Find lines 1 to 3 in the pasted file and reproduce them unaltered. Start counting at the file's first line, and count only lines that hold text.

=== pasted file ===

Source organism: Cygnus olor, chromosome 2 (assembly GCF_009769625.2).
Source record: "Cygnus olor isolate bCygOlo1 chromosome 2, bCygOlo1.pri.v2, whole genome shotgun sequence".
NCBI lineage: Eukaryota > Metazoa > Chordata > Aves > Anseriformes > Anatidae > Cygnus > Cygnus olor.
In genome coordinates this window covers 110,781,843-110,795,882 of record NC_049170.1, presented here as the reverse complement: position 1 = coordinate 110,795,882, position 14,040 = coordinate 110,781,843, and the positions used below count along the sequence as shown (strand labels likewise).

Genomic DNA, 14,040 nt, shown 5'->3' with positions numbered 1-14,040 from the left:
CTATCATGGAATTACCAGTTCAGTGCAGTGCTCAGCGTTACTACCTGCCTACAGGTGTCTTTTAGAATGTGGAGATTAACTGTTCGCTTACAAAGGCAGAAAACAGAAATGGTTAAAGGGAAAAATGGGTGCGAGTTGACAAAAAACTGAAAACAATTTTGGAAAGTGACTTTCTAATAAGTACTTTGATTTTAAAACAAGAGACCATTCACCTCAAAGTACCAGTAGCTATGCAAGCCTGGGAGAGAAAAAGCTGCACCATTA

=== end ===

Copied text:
Source organism: Cygnus olor, chromosome 2 (assembly GCF_009769625.2).
Source record: "Cygnus olor isolate bCygOlo1 chromosome 2, bCygOlo1.pri.v2, whole genome shotgun sequence".
NCBI lineage: Eukaryota > Metazoa > Chordata > Aves > Anseriformes > Anatidae > Cygnus > Cygnus olor.